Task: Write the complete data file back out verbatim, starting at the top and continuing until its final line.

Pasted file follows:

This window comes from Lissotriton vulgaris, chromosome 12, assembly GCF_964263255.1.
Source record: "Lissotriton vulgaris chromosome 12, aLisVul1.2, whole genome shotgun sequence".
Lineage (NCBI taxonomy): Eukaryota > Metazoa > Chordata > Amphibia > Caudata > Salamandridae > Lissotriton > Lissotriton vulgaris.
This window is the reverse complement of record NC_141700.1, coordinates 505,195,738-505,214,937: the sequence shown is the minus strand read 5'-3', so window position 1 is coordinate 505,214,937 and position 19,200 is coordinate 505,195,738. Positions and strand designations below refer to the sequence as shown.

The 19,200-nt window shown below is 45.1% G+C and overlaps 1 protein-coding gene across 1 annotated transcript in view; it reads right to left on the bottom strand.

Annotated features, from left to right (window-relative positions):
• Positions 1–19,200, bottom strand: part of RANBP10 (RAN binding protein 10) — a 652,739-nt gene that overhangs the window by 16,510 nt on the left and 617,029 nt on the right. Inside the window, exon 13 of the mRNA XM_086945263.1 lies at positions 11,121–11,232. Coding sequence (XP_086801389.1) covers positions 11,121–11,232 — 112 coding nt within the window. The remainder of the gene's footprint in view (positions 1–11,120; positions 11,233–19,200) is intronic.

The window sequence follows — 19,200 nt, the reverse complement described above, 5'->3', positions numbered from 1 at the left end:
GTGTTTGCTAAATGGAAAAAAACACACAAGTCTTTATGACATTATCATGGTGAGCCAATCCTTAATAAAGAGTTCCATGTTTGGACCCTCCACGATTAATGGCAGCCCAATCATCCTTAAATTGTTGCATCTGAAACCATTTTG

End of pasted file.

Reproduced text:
This window comes from Lissotriton vulgaris, chromosome 12, assembly GCF_964263255.1.
Source record: "Lissotriton vulgaris chromosome 12, aLisVul1.2, whole genome shotgun sequence".
Lineage (NCBI taxonomy): Eukaryota > Metazoa > Chordata > Amphibia > Caudata > Salamandridae > Lissotriton > Lissotriton vulgaris.
This window is the reverse complement of record NC_141700.1, coordinates 505,195,738-505,214,937: the sequence shown is the minus strand read 5'-3', so window position 1 is coordinate 505,214,937 and position 19,200 is coordinate 505,195,738. Positions and strand designations below refer to the sequence as shown.

The 19,200-nt window shown below is 45.1% G+C and overlaps 1 protein-coding gene across 1 annotated transcript in view; it reads right to left on the bottom strand.

Annotated features, from left to right (window-relative positions):
• Positions 1–19,200, bottom strand: part of RANBP10 (RAN binding protein 10) — a 652,739-nt gene that overhangs the window by 16,510 nt on the left and 617,029 nt on the right. Inside the window, exon 13 of the mRNA XM_086945263.1 lies at positions 11,121–11,232. Coding sequence (XP_086801389.1) covers positions 11,121–11,232 — 112 coding nt within the window. The remainder of the gene's footprint in view (positions 1–11,120; positions 11,233–19,200) is intronic.

The window sequence follows — 19,200 nt, the reverse complement described above, 5'->3', positions numbered from 1 at the left end:
GTGTTTGCTAAATGGAAAAAAACACACAAGTCTTTATGACATTATCATGGTGAGCCAATCCTTAATAAAGAGTTCCATGTTTGGACCCTCCACGATTAATGGCAGCCCAATCATCCTTAAATTGTTGCATCTGAAACCATTTTG